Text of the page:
JR: Giving you time to “paraphrase,” as you called it? Was that how you found your style or your subject, so to speak?
JK: The slow process—and the period of waiting for results—gave me distance from the motif and time to think. That helped me to extend my work, and to go from one motif to another. It’s like a jigsaw puzzle—you shoot, develop, think, look, and think again. That’s why I shot analog, old school, with film—and still do. The slower process is important, because I work with randomness and chance, which are like tools.
JR: Did random selection help you to find a subject? Was it like waiting for something you recognized as familiar—the private world you wanted to make meaningful in an image?
JK: Randomness took me deeper into the process and also led me from one theme to another. I always started with something I wanted to portray, like young people in unspecified public spaces where a hidden drama might take place. Such dramas set up relationships, which can cross the boundaries of meaning. I can’t control the meaning, but I can suggest things.
JR: Did particular photographers influence you?
JK: There were many, but the film director Michael Haneke had the most profound influence. In his films you don’t really know if you’re looking at calculatedly unpleasant situations or awkward everyday events.
JR: Cinema has had a very strong influence on contemporary photography—stronger perhaps than magazines and the print media’s obsession with actors and celebrities and the power of
success. Did Haneke influence your selection of what you call a motif? Or were your motifs related to your own memories and experiences?
JK: I first saw Haneke’s films about the time I began to figure out my work. Not so much takes place in his films, but seeing them made my imagination soar. My thoughts were always scarier than his actual films—which are like games where you wear a blindfold and feel different objects while someone is whispering in your ear. That’s something I think I share with Haneke. So, my art had be that strong.
JR: Like a separate but related reality—or a metaphysical shadow world like in Plato’s cave image?
JK: Traditionally and historically photography has conveyed some kind of truth, though what’s not always discussed is the feeling of the actual, the struggles going on outside the frame of the image, before and after each shot. That’s something I work with and have probably taken from cinema. And as Haneke has done in several films, I take for granted Europe’s rich society—only I use young people to describe that society.
JR: Young people coming to terms with the world they will inherit?
JK: We’re all victims and perpetrators in life. Young people are too. Many of the pictures I’ve taken are taken from actual situations. The different environments also come from my memories. But it’s difficult to know and to be clear and specific about one’s own memories. So I get ideas from films and experiences. I’d like my images to be innocently obscure. That way they might open a door onto a world of things which are not meant to be seen. That’s what I want.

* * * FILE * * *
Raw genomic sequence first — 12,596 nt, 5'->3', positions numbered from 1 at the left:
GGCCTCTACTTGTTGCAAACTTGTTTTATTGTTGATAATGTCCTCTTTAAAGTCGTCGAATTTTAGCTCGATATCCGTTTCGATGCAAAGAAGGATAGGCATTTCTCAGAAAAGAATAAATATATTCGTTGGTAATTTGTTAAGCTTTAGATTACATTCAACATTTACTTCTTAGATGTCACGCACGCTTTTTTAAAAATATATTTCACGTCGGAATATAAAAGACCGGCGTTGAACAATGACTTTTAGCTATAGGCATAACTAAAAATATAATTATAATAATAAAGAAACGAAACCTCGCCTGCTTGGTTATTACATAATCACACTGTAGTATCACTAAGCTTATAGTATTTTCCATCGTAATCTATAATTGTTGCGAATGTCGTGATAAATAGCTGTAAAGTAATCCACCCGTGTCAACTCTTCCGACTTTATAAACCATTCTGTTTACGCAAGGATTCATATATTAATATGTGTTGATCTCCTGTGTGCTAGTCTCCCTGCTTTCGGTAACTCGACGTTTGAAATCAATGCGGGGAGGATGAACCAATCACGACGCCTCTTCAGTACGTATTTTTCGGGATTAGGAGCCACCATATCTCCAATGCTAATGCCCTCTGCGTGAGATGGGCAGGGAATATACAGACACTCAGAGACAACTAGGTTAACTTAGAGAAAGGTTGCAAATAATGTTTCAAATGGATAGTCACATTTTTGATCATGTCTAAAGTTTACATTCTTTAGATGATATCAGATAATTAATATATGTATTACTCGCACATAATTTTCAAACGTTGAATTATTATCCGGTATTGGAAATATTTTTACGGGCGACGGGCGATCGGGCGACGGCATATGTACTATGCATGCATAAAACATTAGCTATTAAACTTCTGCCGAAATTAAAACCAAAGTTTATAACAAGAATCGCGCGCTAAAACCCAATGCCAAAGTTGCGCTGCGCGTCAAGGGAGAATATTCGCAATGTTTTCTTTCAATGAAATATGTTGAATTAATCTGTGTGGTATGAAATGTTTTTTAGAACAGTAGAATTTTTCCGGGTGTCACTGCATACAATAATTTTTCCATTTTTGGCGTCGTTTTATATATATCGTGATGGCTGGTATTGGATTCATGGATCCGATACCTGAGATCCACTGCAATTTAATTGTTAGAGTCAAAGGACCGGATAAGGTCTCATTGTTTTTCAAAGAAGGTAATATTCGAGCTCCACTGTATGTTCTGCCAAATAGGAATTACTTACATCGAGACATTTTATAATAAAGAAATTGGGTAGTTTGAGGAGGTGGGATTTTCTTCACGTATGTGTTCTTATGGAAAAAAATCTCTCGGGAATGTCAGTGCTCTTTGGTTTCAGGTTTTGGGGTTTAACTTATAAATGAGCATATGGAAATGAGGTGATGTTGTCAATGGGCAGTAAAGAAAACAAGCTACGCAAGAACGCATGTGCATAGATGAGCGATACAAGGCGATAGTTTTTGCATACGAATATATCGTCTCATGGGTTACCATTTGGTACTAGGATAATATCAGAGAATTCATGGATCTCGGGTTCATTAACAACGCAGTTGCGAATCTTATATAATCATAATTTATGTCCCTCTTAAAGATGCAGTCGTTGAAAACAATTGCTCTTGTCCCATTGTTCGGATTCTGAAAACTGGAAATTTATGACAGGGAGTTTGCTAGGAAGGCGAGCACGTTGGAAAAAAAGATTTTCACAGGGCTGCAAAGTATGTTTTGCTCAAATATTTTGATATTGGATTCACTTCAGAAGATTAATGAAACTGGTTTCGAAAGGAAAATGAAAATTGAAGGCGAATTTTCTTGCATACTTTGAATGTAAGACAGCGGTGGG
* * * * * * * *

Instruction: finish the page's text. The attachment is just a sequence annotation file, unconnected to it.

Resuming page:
JR: Like fragments from stories?
JK: A bit like film stills, where a series of images tells a story.
JR: What about light—what role does light play?
JK: Light is photography—it sets the tone. I work almost exclusively with natural light in order to capture the physicality of a situation. I might select a shot because of the light. But the result I look for comes in the interaction of the light and the motif.
JR: Your pictures are mostly of young women. They rarely look at the camera, and they project an inward-looking self-consciousness that is palpable.
JK: Yes, but not like a portrait. Every person in the image is integral to the theme and the overall tone. The person could be anyone. I take very few portraits because I want the viewer to identify with the events and the expressions in the image, but not with the actual people or individuals.
JR: I also sense music—a world of headphones and music streaming across the airwaves. Even your titles could be of songs.
JK: I’ve always created images from music, starting with the music I listened to in my childhood and adolescence. Music was a refuge, and somehow from all that listening, images were born. So the titles of my pictures might be reminiscent of songs. Song titles are sometimes trivial in contrast to what’s playing. My titles are banal but direct. I do that on purpose: I want the title to be as open as possible because I want to emphasize the overall atmosphere of the image.
JR: Do you set up pictures or plan them out?
JK: Lately, I’ve been staging shots, to set them up, as you say, in order to create scenarios.